Several myths surround the process of rainmaking and rain stopping in different communities in Uganda and Africa at large. Different people have claimed to have powers to make or stop rain but there are still a number of unanswered questions as to whether rainmaking is magic, witchcraft or rudimentary science waiting to be discovered. In addition to the existing research, Assoc. Prof. Dominic Dipio in collaboration with the Ma’di Cultural and Development Foundation (MACDEF) carried out further investigations on the practice of rainmaking. According to Assoc. Prof. Dominic Dipio, rainmaking is a disappearing tradition in many African communities and documenting this rare information for archival and educational purposes is simply priceless.
Her documentary film titled; “Rainmaking: A Disappearing Practice” gives an insight into the unique knowledge drawn from conversations with rainmakers of the Ma’di community in Uganda. In unravelling the mysteries surrounding this practice, the film is located at the junction of indigenous knowledge, science and faith. There is minimal use of voice-over narration in the film in order to give prominence to the significant voices in the community, speaking about their cultural heritage. The documentary was officially launched by Mr Augustine Omare Okurut, the outgoing Secretary General Uganda Commission for UNESCO, at a ceremony held at the Uganda National Cultural Centre on 30th May, 2016. In his remarks, Mr. Okurut commended Assoc. Prof. Dominic Dipio for her continued efforts in generating knowledge that is beneficial to communities. “I am pleased to see Makerere University not only teaching and researching but beginning to address community issues,” he said. He called for more investment in activities aimed at preserving culture noting that it is a source of identity and innovation and is instrumental in the development of any community.
Speaking at the ceremony, Assoc. Prof. Dominic Dipio expressed gratitude to Trocaire and MACDEF for the support rendered towards the successful production of the film. She also appreciated Prof. Charles Basalirwa and his student Alex for their scientific contribution in the production of the film. Commenting on her interaction with the Ma’di Community, Assoc. Prof. Dominic Dipio said researchers can generate significant knowledge when they collaborate with communities.
The Head, Department of Literature, Dr Susan Kiguli, said the documentary had its history in a successful research collaboration between the Department of Literature at Makerere University and the Department of Foreign Languages, University of Bergen, Norway.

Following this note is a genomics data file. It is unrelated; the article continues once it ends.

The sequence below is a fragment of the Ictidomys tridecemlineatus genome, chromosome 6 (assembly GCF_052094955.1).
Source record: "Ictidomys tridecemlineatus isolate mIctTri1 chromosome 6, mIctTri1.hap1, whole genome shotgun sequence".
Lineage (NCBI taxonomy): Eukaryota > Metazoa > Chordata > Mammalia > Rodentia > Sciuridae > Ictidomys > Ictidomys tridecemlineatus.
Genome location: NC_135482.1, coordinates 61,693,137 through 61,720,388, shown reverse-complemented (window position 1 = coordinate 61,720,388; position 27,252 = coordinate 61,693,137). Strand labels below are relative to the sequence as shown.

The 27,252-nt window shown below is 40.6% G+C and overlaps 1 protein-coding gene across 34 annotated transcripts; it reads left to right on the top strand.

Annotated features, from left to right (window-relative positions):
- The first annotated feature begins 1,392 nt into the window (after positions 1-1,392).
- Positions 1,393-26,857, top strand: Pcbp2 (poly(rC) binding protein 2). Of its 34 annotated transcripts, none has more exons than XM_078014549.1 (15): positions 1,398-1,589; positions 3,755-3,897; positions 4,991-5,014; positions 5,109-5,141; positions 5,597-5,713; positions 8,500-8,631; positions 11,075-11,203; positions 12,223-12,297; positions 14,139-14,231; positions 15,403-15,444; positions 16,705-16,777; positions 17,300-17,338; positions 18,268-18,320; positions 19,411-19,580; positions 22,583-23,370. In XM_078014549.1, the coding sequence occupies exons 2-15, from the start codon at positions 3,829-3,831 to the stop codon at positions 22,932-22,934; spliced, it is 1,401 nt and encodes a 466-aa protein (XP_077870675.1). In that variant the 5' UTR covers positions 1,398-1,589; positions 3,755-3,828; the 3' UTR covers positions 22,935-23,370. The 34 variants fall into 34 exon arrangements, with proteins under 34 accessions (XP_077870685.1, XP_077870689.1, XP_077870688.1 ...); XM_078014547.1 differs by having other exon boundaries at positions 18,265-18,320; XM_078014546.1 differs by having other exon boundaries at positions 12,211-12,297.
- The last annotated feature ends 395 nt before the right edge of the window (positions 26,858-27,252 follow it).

.“The research collaboration has always had very strong community outreach aims thus we are here to celebrate our link to MACDEF and the tangible result of this documentary. The practice of rainmaking is something that is associated with a number of communities in Africa and many of us hear about it but if asked for details, we would shrug our shoulders and solemnly swear that we do not know beyond the rumour," she said.
Dr Kiguli explained that the production of such works was an endeavor by MACDEF and the Department of Literature to demystify cultural practices labeled exotic. “We do not seek a consensus on these issues but encourage reflection, research and documentation of what is ours from our different points of view,” she said.
She applauded Assoc. Prof. Dominic Dipio for her outstanding contribution to the film industry and the Department of Literature. “This documentary film is a work that anchors on creativity and research to produce a platform for all of us to reflect on what we know, what we think we know and what we can think about. When Assoc. Prof. Dipio started working on this documentary, I remembered other narratives that invoked this practice such as the stories on Rain Queen of Balobedu sensationalized by Sir Rider Haggard, Grace Ogot’s story “The Rain Came” and the stories about the rainmaking powers of the Usagara of Tanzania. Now we can, after watching this documentary, talk about the rainmaking practices among the Ma’di.”
Commenting on Assoc. Prof. Dominic’s exemplary work, the Principal, College of Humanities and Social Sciences, Prof. Edward K. Kirumira, called for more community engagement in the production of knowledge. “We are looking forward to more collaboration to bring to the forefront what is now exotic. It’s always good to put support from development partners to proper use so that capacity built continues even when the project ends.”
The Director of Research and Graduate Training at Makerere University, Prof. Buyinza Mukadasi, described cultural practitioners such as rainmakers as a great resource in preserving indigenous knowledge. He called for mentorship of the young generation for continuity of research and development.
Uganda National Cultural Centre Public Relations Officer Robert Musitwa, commended Assoc. Prof. Dominic Dipio and MACDEF for supporting the Centre’s mandate of preserving culture through documentation.